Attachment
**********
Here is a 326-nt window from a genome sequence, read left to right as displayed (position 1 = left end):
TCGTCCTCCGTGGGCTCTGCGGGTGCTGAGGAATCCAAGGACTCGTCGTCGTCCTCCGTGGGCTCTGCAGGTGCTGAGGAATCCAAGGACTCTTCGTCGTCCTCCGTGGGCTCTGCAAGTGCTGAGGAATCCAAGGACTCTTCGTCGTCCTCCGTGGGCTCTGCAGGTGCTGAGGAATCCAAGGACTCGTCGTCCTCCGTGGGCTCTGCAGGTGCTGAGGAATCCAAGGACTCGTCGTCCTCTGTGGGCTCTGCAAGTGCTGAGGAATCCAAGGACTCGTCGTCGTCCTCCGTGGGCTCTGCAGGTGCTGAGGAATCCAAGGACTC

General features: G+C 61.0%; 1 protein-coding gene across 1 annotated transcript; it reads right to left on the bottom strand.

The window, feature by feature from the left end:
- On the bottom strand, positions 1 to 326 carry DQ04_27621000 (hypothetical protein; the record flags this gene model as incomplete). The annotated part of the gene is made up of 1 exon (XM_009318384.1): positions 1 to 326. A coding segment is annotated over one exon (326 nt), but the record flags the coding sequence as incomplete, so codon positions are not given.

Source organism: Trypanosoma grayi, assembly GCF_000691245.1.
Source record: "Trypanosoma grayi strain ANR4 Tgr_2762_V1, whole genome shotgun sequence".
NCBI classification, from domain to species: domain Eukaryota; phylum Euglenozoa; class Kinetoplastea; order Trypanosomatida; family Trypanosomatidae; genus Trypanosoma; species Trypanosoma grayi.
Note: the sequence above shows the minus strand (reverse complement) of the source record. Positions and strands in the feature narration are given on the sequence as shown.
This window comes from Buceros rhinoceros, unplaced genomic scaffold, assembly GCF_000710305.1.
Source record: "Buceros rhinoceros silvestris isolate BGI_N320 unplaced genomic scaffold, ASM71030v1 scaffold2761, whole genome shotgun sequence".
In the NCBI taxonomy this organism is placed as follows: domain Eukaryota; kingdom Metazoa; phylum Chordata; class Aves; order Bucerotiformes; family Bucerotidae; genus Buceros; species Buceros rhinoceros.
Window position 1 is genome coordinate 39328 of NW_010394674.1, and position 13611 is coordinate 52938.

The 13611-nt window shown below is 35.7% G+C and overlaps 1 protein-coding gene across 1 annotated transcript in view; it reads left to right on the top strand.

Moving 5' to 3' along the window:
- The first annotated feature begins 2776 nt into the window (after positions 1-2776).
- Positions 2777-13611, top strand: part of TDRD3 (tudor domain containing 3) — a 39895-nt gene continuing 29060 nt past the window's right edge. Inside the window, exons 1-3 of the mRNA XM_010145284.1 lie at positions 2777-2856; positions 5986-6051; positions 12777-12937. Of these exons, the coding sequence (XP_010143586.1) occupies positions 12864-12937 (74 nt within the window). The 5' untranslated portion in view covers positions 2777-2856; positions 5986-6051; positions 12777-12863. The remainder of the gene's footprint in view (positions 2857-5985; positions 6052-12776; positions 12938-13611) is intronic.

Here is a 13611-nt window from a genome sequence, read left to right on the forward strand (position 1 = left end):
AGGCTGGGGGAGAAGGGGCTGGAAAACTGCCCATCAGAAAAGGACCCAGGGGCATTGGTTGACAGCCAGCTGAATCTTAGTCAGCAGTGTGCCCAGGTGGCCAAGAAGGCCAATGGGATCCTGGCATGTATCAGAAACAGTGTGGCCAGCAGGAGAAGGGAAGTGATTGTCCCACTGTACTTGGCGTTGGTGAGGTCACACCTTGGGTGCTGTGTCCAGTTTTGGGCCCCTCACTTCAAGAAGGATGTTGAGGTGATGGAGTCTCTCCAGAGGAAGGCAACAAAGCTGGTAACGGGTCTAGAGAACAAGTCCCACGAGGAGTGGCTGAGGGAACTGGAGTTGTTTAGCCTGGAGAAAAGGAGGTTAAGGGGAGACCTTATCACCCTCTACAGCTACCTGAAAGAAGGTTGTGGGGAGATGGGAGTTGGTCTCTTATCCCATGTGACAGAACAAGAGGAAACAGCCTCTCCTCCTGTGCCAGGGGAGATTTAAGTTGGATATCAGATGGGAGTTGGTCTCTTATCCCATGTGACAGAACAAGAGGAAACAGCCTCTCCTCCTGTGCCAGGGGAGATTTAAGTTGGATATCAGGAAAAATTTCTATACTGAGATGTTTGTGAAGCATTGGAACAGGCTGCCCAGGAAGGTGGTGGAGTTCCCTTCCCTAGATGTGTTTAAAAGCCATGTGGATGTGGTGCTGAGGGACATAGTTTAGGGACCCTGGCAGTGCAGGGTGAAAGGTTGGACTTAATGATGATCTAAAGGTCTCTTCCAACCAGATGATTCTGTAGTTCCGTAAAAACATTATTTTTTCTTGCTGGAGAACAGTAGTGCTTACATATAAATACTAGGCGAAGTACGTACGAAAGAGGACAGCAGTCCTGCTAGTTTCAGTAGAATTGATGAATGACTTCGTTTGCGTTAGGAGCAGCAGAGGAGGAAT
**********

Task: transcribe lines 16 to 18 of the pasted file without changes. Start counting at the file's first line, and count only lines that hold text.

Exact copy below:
- The first annotated feature begins 2776 nt into the window (after positions 1-2776).
- Positions 2777-13611, top strand: part of TDRD3 (tudor domain containing 3) — a 39895-nt gene continuing 29060 nt past the window's right edge. Inside the window, exons 1-3 of the mRNA XM_010145284.1 lie at positions 2777-2856; positions 5986-6051; positions 12777-12937. Of these exons, the coding sequence (XP_010143586.1) occupies positions 12864-12937 (74 nt within the window). The 5' untranslated portion in view covers positions 2777-2856; positions 5986-6051; positions 12777-12863. The remainder of the gene's footprint in view (positions 2857-5985; positions 6052-12776; positions 12938-13611) is intronic.

Here is a 13611-nt window from a genome sequence, read left to right on the forward strand (position 1 = left end):